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Artificial Intelligence and the Buy-Side

May 02, 2018

The expression “information is power” applies to numerous facets of the professional financial industry but is particularly relevant for asset managers. Market conditions are continually impacted by information that is being generated, updated, and manipulated. Most investors require significant human and technological capital just to collect this data. Filtering through information and determining which pieces are operationally important can also be a monumental challenge. The application of artificial intelligence to “big data” has enabled quant traders to process a vast amount of information that would otherwise be materially impossible to analyze. 

In an article published by Market Brains titled “What the buy-side needs to know about data explosion”, the authors reference a conference hosted by a data provider company called RavenPack. Of the attendees, 85% represented the buy-side, while 36% of this same group were quantitative investors. An audience overwhelmingly composed of buy-side investors demonstrates the exponentially rising significance of artificial intelligence in allowing investment managers to manage large inflows of data. “Quantamental” investing, the combination of traditional fundamental analysis with contemporary machine learning methodologies, has become an increasingly prevalent investment approach. Fundamental analysis continues to be an important aspect of the investment decision making process, but it has limitations. The correlation between the lines on a company’s financial statements and their impact on an equities performance are not always apparent. There are also numerous human biases that, no matter how subdued, impact conclusions reached by investors. Not every investor, however, is convinced of the tremendous possibilities machine learning can provide.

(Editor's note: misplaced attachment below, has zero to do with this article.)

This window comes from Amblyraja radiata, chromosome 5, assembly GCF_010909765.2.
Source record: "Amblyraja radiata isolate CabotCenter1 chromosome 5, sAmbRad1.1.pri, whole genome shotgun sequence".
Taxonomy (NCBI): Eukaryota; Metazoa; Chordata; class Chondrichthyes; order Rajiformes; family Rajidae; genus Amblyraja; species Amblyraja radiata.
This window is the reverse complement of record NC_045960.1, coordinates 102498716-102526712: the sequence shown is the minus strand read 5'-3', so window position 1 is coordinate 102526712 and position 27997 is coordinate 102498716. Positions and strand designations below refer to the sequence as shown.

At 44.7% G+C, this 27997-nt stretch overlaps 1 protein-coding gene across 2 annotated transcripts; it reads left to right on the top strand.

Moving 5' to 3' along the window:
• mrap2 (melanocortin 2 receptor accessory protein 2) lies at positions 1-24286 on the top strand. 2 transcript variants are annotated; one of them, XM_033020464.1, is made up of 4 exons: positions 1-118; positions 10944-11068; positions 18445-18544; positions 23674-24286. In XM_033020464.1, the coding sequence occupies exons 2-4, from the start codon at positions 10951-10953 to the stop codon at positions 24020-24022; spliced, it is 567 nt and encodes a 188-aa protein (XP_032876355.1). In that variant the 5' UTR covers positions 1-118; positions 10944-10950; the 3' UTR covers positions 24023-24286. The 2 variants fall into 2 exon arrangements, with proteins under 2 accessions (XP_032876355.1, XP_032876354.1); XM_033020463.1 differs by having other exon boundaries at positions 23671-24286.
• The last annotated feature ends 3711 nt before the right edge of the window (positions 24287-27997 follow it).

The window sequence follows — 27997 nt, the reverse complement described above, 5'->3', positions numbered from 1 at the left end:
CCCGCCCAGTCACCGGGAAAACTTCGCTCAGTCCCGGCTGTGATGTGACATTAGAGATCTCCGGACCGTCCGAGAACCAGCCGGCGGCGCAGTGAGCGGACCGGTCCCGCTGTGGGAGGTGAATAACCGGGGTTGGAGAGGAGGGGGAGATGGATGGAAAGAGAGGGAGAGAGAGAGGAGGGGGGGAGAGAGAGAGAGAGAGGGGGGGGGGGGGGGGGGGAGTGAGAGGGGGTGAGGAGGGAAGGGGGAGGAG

A lack of understanding may be one of the more significant concerns for fund managers. While advanced technological practices have quickly become integrated into the financial sector, they have not had a prolonged connection with the asset management field. Traditional investors, who operated before the use of complex technological systems, may not grasp the concepts of machine learning. Another consideration is that, relative to traditional investment approaches, the use of artificial intelligence has a brief performance track-record. It may be difficult for investors to commit to an alternative strategy without the long-standing performance to support it. Despite the hesitations, investors are recognizing the need to integrate machine learning into their investment tactics. 

The ability to quickly and accurately scrutinize troves of data has become a source of competitive advantage for investment managers able to mould “big data” to their specifications. The availability of usable information often leads to better investment decisions and reduces risk of the unknown. Though there are hesitations among buy-side holdouts about dramatically shifting to an AI-enhanced investment strategy, the opportunities machine learning offer are substantial. 


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